Pop culture obsessives writing for the pop culture obsessed.
We may earn a commission from links on this page

Calexico : Algiers

We may earn a commission from links on this page.

It’d be easy to overstate the importance of Arizona alt-country vets Calexico setting up shop in New Orleans to record their seventh studio album, Algiers. Since the mid-’90s, the group has made nearly all its records in Tucson at WaveLab Studios, a recording facility that’s become almost synonymous with the band. Algiers ends a four-year hiatus between studio outings and marks a move to the record label ANTI-, home to Tom Waits and Neko Case. Not that Calexico has just been sitting around; since 2008’s Carried To Dust, the group has scored films and worked on albums like Case’s Middle Cyclone and Amos Lee’s Mission Bell.

After four years of waiting for inspiration to strike, Joey Burns and John Convertino seem to have found the same edginess and darkness in New Orleans they found in the Southwest. Calexico has always dabbled in—or, mastered, really—a wide range of genres, so it’s not surprising to get a new album packed with stylistic references. With the New Orleans backstory, listeners might expect some sort of “Calexico-in-New Orleans” album—slow drags, diminished chord walk-downs, blues stomps—but Algiers still feels decidedly Southwestern. It has the same parched and airy desert quality that all of the group’s records do. What New Orleans does seem to have inspired in Calexico, though, is some of its best songwriting.


Instead of a second line or the clarinet wobble of Johnny Dodds, what Burns heard in New Orleans was the melting pot of musical styles—namely the Afro-Cuban influence, already so much a part of Calexico’s oeuvre. On “Sinner In The Sea,” Burns tells of “a piano playing on the ocean floor / between Havana and New Orleans,” and his words, always fractured and vague, take on a humid, sun-drenched lyricism. “Sinner” is the raunchy, screwed-up American take on Cuban music that Tom Waits found for songs like “Jockey Full Of Bourbon” on Rain Dogs. It’s nothing new for Calexico either; The Black Light covers a similar ground. There are other direct Latin influences too: “Puerto”—with its fuzz bass, squiggling electronic percussion loop, and classical guitar plucks—and “No Te Vayas” both feature lyrics in Spanish.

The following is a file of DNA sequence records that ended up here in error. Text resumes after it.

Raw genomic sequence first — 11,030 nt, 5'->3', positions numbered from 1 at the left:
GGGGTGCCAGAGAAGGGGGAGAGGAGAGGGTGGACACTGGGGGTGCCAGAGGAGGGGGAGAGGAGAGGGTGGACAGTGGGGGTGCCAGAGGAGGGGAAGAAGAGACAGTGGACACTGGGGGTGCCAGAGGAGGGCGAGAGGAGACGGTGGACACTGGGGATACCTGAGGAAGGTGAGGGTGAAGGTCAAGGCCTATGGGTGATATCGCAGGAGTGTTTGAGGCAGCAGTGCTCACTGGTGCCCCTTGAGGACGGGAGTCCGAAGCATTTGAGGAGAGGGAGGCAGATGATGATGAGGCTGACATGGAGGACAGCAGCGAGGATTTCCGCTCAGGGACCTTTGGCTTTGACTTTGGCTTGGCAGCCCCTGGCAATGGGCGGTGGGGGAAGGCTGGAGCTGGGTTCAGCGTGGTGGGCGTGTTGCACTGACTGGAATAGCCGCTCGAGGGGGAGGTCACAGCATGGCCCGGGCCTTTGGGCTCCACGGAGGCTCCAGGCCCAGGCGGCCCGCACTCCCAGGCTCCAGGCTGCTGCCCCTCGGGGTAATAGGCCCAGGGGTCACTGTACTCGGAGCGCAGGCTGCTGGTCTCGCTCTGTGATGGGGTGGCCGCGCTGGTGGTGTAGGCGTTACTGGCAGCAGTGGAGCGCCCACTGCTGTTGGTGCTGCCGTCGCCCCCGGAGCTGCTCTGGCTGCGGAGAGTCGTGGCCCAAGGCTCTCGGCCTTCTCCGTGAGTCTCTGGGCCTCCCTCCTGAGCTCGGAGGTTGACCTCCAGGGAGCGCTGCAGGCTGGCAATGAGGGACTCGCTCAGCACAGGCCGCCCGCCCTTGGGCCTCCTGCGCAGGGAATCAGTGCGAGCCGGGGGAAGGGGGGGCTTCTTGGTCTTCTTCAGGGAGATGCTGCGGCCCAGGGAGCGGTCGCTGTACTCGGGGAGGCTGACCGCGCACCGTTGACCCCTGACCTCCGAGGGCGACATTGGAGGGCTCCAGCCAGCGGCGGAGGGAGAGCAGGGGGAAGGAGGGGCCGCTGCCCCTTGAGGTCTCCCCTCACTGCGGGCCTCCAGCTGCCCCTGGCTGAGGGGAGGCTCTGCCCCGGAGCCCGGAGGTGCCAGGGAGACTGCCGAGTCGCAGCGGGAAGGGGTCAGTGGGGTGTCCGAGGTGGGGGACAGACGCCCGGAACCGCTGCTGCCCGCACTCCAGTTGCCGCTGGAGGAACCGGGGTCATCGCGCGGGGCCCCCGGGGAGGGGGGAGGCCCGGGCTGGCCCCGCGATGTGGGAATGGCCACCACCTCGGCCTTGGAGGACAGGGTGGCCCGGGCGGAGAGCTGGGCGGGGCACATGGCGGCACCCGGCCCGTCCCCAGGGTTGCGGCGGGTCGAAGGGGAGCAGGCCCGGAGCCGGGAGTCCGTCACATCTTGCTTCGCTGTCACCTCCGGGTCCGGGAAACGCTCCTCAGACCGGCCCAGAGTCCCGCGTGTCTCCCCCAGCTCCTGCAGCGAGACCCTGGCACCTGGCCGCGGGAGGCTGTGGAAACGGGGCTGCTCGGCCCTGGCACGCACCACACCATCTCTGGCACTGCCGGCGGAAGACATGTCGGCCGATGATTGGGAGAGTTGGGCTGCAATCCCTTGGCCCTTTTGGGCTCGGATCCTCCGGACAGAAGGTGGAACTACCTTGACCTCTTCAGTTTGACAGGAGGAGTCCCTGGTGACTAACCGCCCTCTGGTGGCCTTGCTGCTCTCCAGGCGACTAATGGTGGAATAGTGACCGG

The songs are all strange, sad tales told as sparse vignettes. “Fortune Teller” is a folky cross-picked ballad that hangs on the IV chord like an early Dylan number, and the minor-key “Better And Better” is a showcase for Burns’ dusty tenor. But the album’s best song is “Splitter,” which is probably the biggest song Calexico has ever done. It has a big hook and bigger production: a thin, churning electric rhythm guitar, a sweeping highway tempo, and irresistible horn punches. The title track is the lone instrumental on Algiers, and its echoing slide guitar and Paul Niehaus’ pedal steel display Calexico’s knack for squeezing a lot of things into a production without sacrificing the integrity of any instrument or part. It’s a reminder that the band’s members are all great jazzmen at heart—but that’s how they wound up in New Orleans in the first place.